We have witnessed a significant transformation in the world economy and the organisations that comprise it. The economy of old was manufacturing‐based and relied heavily on tangible assets as determinants of value. In contrast, the present‐day economy is based on knowledge and information, intangible assets that are embodied in people. This shift has triggered the development of tools with which to measure these intangible assets. One accounting tool that is directly relevant to the measurement and, in turn, the management of human capital is human resource accounting. The purpose of this article is to discuss some current issues, recent advancements, and possible future directions for further development.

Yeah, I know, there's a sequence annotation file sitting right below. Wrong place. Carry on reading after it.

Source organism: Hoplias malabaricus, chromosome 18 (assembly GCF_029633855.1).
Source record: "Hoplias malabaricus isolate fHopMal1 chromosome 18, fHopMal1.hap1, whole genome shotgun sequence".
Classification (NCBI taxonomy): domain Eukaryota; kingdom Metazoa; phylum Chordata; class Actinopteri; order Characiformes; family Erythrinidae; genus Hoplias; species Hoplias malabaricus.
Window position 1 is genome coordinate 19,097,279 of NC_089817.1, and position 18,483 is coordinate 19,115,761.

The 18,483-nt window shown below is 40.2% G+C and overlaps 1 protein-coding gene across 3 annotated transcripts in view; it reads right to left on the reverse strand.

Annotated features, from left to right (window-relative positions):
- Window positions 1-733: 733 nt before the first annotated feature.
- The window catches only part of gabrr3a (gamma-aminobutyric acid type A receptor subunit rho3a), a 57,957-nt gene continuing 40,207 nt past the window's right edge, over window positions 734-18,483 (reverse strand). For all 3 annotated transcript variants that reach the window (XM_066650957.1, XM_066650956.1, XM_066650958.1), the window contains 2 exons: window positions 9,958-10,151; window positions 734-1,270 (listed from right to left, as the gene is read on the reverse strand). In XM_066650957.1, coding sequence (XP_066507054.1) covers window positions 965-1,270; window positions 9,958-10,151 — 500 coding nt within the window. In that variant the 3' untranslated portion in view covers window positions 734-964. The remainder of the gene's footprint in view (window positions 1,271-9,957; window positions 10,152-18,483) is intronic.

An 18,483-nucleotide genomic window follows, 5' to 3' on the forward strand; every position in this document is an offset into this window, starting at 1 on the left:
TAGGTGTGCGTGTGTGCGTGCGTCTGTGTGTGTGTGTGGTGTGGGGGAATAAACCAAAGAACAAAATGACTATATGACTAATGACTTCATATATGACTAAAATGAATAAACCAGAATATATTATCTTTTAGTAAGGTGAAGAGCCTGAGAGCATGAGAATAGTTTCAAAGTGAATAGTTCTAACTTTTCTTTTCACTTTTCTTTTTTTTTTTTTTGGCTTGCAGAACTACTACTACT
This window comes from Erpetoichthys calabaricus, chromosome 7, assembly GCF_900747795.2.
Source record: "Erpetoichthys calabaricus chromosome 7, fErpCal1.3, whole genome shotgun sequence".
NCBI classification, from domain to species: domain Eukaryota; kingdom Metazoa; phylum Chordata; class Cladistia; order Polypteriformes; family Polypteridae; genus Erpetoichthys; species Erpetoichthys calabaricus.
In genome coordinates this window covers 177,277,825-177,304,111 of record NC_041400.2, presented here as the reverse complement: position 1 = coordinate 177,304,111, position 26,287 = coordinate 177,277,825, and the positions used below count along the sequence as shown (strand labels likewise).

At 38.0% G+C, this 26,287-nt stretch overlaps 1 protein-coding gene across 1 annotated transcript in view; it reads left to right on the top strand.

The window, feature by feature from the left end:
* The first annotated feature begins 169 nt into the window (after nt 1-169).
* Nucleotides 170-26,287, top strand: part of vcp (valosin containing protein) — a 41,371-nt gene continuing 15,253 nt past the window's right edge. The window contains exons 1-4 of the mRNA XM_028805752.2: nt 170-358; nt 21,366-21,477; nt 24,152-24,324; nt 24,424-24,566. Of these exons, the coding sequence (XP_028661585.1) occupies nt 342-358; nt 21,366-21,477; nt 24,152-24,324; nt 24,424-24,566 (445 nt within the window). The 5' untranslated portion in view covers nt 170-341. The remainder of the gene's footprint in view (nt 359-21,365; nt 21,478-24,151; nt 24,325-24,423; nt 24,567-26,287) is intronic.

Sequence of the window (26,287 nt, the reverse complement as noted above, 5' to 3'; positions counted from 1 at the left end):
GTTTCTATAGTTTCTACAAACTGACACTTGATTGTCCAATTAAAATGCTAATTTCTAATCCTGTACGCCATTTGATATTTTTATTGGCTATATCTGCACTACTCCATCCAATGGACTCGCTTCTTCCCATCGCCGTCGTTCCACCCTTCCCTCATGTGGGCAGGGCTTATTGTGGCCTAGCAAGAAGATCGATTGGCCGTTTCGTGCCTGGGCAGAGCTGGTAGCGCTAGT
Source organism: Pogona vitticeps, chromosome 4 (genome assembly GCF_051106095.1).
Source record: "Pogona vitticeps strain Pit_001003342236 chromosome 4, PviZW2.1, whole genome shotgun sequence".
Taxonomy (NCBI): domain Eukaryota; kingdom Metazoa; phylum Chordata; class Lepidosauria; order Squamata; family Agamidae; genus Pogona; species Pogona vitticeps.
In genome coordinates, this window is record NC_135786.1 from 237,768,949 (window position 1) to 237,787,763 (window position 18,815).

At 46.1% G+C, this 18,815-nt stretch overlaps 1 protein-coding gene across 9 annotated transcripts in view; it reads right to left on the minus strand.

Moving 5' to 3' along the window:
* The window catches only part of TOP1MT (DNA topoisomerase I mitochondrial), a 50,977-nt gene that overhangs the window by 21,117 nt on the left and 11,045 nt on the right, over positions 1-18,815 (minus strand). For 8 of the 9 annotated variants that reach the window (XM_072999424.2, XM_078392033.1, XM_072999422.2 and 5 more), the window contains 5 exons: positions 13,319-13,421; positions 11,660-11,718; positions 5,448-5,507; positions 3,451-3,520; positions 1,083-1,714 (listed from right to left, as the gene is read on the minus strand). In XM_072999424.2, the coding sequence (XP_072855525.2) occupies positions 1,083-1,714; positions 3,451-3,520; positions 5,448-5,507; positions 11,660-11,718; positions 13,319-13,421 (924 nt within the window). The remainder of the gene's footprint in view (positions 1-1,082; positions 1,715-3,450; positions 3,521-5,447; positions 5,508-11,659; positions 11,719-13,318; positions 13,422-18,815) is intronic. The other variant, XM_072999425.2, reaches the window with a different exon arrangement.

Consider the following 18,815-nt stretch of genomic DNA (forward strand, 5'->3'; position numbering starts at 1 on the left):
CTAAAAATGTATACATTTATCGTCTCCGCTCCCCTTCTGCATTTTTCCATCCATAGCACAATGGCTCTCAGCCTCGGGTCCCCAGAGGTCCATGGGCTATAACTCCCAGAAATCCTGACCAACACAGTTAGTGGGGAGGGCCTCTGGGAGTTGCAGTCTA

Details

Journal of Human Resource Costing & Accounting, vol. 4 no. 1
Type: Research Article
ISSN: 1401-338X

Article
Publication date: 22 June 2012

Eric G. Flamholtz and Yvonne Randle

This paper seeks to enhance understanding of the role and effect of corporate culture as a unique strategic asset on the success of business models.

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Abstract

Purpose

This paper seeks to enhance understanding of the role and effect of corporate culture as a unique strategic asset on the success of business models.

Design/methodology/approach